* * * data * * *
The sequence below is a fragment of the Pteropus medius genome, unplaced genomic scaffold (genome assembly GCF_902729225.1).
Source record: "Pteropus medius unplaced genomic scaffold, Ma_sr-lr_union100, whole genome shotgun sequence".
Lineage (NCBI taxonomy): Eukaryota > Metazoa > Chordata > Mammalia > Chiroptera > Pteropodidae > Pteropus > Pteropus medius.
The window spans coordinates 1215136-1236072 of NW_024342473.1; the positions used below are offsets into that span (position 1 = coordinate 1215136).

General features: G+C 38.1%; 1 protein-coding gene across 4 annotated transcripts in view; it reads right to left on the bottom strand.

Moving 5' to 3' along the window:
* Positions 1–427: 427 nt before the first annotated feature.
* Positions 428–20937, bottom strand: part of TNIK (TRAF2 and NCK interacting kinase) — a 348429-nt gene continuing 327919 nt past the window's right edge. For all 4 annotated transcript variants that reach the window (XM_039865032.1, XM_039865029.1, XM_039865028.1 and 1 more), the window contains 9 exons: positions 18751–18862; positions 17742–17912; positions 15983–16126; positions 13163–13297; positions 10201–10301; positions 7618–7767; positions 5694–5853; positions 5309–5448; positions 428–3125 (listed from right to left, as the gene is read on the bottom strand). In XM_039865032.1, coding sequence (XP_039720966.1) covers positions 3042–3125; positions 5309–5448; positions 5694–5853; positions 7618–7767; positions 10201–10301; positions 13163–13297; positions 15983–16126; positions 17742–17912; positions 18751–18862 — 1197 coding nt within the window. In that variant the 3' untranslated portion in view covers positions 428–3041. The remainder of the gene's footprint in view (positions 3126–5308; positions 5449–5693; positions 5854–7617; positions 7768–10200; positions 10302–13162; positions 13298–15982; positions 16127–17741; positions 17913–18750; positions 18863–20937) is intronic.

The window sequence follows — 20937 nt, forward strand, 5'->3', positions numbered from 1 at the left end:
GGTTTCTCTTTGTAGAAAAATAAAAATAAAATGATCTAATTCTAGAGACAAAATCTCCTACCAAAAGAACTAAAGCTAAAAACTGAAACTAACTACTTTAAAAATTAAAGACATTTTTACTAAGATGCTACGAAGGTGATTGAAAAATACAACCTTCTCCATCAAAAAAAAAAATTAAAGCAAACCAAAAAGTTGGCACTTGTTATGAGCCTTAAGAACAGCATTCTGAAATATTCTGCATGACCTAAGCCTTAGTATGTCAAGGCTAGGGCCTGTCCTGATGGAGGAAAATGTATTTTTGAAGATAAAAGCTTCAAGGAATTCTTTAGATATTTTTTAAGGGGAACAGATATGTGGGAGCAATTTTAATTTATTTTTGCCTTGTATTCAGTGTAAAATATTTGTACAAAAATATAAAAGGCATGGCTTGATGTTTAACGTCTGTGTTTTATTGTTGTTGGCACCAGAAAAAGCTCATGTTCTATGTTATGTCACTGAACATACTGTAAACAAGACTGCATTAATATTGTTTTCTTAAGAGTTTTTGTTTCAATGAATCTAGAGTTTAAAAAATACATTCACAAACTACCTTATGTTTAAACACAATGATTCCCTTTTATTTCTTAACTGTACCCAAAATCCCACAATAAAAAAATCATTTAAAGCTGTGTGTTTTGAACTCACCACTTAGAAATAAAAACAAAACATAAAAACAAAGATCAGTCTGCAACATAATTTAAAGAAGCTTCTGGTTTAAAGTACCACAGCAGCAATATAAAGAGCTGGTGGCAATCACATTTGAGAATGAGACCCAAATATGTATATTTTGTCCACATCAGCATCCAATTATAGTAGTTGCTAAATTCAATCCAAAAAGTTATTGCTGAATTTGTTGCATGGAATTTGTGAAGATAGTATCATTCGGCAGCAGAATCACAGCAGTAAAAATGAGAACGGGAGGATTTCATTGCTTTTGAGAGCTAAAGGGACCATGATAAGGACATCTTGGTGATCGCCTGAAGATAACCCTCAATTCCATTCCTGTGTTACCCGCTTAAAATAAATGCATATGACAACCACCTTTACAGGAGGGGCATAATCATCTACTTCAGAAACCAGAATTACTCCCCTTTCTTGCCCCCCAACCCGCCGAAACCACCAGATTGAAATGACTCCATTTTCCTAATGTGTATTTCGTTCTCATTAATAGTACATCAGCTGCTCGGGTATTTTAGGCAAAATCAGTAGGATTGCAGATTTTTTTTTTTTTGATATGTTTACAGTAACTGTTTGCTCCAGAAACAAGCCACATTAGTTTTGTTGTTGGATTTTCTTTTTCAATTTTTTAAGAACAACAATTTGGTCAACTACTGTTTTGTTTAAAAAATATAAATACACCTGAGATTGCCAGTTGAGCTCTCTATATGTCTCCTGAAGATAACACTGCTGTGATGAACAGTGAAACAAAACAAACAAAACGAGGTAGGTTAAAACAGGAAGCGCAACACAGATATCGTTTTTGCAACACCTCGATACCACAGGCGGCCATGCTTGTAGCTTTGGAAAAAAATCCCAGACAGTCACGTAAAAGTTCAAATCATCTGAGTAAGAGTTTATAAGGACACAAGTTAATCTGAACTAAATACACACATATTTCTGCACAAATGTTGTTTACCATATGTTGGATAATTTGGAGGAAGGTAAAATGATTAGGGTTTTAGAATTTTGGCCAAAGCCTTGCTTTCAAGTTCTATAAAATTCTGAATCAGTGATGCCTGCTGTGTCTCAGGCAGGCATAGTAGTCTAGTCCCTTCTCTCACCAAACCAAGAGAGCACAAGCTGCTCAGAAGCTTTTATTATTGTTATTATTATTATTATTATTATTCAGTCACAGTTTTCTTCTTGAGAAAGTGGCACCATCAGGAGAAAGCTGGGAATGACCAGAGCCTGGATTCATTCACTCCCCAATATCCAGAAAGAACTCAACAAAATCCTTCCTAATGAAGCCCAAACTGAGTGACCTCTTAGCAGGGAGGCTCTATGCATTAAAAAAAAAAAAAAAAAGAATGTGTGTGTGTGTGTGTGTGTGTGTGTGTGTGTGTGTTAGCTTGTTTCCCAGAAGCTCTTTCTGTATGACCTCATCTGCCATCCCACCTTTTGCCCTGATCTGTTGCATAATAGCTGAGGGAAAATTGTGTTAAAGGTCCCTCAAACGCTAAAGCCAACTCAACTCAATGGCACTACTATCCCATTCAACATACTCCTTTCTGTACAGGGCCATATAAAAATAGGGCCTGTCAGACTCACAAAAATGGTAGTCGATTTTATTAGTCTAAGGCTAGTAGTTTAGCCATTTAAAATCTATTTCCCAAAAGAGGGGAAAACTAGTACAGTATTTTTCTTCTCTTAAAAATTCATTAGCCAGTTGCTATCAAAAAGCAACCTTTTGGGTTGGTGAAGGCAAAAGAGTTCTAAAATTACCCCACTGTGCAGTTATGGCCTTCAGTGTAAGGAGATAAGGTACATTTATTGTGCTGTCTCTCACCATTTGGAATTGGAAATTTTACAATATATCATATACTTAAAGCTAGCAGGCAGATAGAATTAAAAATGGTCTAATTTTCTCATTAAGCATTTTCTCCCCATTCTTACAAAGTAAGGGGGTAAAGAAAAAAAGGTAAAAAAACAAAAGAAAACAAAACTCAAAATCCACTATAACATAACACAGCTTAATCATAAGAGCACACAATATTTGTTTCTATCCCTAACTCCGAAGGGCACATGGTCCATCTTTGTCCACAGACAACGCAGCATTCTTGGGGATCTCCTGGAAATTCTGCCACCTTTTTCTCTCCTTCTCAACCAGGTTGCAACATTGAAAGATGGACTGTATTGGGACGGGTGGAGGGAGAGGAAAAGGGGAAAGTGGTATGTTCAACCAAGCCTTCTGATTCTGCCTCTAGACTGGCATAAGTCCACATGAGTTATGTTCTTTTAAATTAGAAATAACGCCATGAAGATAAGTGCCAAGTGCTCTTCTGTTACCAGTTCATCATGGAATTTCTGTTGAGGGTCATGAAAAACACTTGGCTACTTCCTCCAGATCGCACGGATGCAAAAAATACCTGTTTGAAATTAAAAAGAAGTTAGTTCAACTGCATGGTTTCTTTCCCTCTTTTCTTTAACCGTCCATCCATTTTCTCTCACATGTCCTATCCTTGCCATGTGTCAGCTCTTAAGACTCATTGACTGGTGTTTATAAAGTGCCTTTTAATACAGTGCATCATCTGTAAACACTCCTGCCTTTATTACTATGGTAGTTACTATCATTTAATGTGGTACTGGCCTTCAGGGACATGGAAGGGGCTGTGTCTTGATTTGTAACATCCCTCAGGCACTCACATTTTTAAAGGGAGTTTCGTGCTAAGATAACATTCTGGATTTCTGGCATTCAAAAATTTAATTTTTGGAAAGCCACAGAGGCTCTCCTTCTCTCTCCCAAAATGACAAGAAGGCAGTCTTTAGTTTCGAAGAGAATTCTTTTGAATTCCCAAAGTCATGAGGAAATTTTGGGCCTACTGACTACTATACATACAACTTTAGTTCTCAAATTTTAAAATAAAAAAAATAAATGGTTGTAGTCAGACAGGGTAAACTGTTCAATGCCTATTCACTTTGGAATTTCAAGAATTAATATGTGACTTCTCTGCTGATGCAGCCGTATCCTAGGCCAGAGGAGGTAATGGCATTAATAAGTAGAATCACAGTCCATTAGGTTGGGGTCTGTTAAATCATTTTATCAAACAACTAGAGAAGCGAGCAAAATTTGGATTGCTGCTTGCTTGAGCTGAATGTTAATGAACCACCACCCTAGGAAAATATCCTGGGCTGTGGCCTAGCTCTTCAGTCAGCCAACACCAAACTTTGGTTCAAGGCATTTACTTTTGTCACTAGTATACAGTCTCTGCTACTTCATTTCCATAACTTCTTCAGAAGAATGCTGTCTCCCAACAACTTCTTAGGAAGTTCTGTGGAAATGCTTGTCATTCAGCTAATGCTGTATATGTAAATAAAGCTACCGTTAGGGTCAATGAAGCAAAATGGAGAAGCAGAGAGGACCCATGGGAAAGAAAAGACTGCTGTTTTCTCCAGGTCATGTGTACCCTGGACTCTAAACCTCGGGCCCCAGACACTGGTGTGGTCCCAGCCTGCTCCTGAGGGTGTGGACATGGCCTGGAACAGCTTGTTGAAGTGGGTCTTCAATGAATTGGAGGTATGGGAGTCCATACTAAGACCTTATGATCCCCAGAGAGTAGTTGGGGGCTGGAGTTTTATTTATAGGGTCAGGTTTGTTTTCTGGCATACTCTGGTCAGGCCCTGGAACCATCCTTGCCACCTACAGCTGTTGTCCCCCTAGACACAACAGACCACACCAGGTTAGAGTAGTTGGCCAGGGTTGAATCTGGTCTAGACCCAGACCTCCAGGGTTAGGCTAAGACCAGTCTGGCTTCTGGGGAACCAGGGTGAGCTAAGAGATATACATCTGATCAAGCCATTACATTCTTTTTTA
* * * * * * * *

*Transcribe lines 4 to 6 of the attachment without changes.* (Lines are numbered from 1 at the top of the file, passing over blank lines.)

The window spans coordinates 1215136-1236072 of NW_024342473.1; the positions used below are offsets into that span (position 1 = coordinate 1215136).

General features: G+C 38.1%; 1 protein-coding gene across 4 annotated transcripts in view; it reads right to left on the bottom strand.

Moving 5' to 3' along the window: